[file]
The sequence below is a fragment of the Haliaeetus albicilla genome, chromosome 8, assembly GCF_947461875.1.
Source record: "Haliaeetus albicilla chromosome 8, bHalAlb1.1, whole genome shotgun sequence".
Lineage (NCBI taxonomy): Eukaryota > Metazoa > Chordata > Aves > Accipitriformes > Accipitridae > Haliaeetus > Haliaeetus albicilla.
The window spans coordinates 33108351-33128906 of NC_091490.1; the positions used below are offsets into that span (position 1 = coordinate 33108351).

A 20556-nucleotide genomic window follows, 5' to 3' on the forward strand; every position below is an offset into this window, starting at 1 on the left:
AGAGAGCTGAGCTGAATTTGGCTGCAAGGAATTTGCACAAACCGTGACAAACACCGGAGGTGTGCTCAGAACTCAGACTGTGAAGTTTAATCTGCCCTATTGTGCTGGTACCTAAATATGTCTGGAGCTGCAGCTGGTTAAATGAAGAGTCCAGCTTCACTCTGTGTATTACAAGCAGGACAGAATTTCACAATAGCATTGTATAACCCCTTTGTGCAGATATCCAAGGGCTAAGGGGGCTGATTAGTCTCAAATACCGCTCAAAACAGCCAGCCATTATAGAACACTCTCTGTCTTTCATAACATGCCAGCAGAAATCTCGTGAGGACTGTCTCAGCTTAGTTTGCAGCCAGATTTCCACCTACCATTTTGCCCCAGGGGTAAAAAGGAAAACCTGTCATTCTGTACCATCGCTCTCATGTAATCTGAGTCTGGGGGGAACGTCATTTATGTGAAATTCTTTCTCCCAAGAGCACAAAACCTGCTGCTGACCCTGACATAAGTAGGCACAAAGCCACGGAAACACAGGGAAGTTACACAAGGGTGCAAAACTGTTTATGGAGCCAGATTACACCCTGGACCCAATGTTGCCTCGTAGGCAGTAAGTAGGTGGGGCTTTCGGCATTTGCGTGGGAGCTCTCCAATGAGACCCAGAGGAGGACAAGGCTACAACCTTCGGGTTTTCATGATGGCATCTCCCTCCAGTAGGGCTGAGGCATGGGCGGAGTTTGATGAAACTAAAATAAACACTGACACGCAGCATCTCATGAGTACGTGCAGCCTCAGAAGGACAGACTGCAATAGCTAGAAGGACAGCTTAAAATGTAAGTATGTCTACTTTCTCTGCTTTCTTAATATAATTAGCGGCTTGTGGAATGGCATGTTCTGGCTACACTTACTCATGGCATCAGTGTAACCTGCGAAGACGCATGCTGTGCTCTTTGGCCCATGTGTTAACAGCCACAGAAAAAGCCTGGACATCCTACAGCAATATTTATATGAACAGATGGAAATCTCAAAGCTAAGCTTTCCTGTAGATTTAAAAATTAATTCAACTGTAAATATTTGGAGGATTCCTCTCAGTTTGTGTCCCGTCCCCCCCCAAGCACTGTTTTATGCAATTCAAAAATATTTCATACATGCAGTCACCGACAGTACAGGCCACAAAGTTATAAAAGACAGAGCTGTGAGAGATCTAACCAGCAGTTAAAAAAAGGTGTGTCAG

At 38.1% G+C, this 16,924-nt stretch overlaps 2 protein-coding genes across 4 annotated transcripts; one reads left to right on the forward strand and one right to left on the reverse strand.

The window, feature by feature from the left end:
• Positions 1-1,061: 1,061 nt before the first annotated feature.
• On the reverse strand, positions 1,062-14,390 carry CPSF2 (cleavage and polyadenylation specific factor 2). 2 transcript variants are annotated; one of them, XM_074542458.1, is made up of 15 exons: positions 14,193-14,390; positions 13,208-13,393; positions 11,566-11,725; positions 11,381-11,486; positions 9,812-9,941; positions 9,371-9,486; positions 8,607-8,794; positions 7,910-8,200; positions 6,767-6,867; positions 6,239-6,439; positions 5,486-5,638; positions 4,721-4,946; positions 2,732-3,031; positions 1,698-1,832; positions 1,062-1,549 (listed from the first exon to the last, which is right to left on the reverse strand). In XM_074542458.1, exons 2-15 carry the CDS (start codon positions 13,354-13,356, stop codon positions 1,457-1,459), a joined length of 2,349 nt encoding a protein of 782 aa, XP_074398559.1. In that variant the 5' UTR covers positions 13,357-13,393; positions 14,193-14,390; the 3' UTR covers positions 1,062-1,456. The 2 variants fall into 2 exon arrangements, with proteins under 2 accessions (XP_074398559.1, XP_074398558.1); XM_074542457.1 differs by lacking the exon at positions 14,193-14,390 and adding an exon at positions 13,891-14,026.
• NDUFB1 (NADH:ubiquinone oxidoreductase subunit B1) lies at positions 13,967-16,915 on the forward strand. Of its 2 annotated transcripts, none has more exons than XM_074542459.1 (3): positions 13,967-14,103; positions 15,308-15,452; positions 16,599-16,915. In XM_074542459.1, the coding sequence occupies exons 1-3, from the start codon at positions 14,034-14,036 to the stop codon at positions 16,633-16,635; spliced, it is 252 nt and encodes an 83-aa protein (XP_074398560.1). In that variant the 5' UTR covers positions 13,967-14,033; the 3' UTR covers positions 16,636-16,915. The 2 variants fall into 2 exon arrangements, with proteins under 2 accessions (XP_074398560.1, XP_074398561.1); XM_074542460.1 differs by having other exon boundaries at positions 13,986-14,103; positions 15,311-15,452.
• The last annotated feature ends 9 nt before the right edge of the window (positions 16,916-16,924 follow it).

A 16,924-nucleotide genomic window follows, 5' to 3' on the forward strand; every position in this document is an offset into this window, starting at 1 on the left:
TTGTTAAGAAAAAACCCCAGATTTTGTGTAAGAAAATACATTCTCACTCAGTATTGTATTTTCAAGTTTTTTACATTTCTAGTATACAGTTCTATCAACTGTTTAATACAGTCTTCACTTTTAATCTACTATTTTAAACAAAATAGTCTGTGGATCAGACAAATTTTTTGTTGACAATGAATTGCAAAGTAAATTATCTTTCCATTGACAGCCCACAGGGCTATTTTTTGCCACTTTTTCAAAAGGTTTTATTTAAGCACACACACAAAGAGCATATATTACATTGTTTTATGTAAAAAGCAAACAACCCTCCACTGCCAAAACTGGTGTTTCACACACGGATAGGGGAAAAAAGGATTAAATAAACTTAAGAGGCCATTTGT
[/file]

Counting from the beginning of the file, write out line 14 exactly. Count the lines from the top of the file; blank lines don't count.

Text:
TTGTTAAGAAAAAACCCCAGATTTTGTGTAAGAAAATACATTCTCACTCAGTATTGTATTTTCAAGTTTTTTACATTTCTAGTATACAGTTCTATCAACTGTTTAATACAGTCTTCACTTTTAATCTACTATTTTAAACAAAATAGTCTGTGGATCAGACAAATTTTTTGTTGACAATGAATTGCAAAGTAAATTATCTTTCCATTGACAGCCCACAGGGCTATTTTTTGCCACTTTTTCAAAAGGTTTTATTTAAGCACACACACAAAGAGCATATATTACATTGTTTTATGTAAAAAGCAAACAACCCTCCACTGCCAAAACTGGTGTTTCACACACGGATAGGGGAAAAAAGGATTAAATAAACTTAAGAGGCCATTTGT